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Carl De Souza

Île Maurice

Français

Carl de Souza est né à Rose Hill (île Maurice) en 1949.
Le pays devient indépendant en 1968 et le malaise créole émerge. Déchiré entre les sciences et les lettres, entre le français et l’anglais, langue officielle du pays et de l’éducation, Carl de Souza enseigne d’abord la biologie, puis devient chef d’établissement du St. Mary’s College. Il a publié quatre romans, Le sang de l’anglais (Hatier), La maison qui marchait vers le large (Serpent à plumes), Les jours de Kaya (l’Olivier) et Ceux qu’on jette à la mer (l’Olivier), un livre parlant de l’exil et des êtres condamnés à perdre leur dignité, parce qu’ils n’ont plus rien d’autre à perdre.
« ?Nous sommes d’irrémédiables déracinés, d’éternels réfugiés, la mer nous refoule, la terre ne sait pas nous retenir, nous sommes pris dans un ressac incessant, violent et silencieux, qui n’en finit pas de voler nos rêves? ».

English

Carl de Souza was born in Rose Hill, Mauritius, in 1949. After an itinerant primary school education, which included a stint on the Mauritian island dependency of Rodrigues, de Souza was admitted to Royal College, Port Louis, and then to the prestigious Royal College Curepipe. He read Biology at the University of London and decided to become an educator. After 25 years of teaching at the College St. Esprit, he was in 1995 named Rector of St. Mary’s college in Rose Hill, the town of his birth, a position he still holds. Carl de Souza has also excelled in sports. He was a national badminton player for many years before being named manager of the national team, President of the Mauritius Badminton Federation, and Secretary-General of the African Badminton Federation. Late into his careers in pedagogy and competitive sports, de Souza decided to become a writer. His first published work, a short story entitled « La comète de Halley« , won the Mauritian Prix Pierre Renaud in 1986. In 1993 another short story, « Le raccourci« , was published in Paris. That same year, his first novel, « Le Sang de l’Anglais« , won the international francophone prize, Prix de l’ACCT, and an accompanying publishing contract in France. Heartened by the critical reaction to his novel, de Souza embarked on another, and in 1996 his novel « La maison qui marchait vers le large » won the regional Prix des Mascareignes, and the following year the French government made de Souza Chevalier de l’Ordre des Arts et des Lettres. In his novel, « Les jours de Kaya« , Carl de Souza explores the hidden violence of Mauritian society with its harmonious appearance that, in reality, hides strong community tensions, ready to explode harshly into violent and unexpected riots. As we view the disorderly world of adults through the eyes of a young girl, Carl de Souza allows us an insight into the intimate life of this girl who is also discovering her own body. This initiatory novel shows us that one does not have to be a woman to be feminist. In his latest novel entitled « Ceux qu’on jette à la mer » (2001), he tackles the topic of exile through the nightmare journey of Chinese emigrants aboard a drifting ship.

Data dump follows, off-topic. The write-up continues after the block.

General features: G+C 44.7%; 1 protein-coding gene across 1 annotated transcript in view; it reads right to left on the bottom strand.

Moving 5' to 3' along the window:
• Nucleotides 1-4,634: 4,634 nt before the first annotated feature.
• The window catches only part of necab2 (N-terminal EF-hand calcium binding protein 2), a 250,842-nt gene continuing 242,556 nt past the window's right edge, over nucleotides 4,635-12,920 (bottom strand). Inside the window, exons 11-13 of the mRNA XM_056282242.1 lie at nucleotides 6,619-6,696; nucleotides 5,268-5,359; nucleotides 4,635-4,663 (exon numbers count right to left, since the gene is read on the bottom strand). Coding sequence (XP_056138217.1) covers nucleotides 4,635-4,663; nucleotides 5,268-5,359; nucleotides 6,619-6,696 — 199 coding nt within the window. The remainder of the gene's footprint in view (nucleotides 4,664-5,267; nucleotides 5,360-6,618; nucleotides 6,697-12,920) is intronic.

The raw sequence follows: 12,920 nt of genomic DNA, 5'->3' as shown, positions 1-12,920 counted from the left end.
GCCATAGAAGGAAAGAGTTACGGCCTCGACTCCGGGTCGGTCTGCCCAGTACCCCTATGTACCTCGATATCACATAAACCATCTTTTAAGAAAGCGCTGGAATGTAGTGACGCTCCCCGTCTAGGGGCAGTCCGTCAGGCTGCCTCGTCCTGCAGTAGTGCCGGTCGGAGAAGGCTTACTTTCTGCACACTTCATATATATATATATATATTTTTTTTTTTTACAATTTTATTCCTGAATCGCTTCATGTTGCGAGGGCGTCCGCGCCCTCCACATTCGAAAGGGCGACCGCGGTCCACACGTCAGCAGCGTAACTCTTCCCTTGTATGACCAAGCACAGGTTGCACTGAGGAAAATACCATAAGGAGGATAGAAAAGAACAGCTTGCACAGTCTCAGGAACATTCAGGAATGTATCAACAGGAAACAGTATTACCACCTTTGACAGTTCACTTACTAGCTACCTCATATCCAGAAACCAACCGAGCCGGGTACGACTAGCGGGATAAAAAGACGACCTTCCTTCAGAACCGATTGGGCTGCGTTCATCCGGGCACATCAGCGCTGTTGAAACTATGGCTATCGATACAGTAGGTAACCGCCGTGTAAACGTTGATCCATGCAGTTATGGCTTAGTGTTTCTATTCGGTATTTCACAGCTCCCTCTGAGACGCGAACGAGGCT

« Publications:
La comète de Halley (short story), 1986
La raccourci (short story), 1993
Le Sang de l’Anglais, Hatier, 1993
La maison qui marchait vers le large, Le Serpent à Plumes, 1996
Les jours de Kaya, de l’Olivier, 2000
Ceux qu’on jette à la mer, de l’Olivier, 2001

Source : Centre for Creative Arts
http://www.ukzn.ac.za/cca/CCAarchive/TOW/TOW2003bio2.htm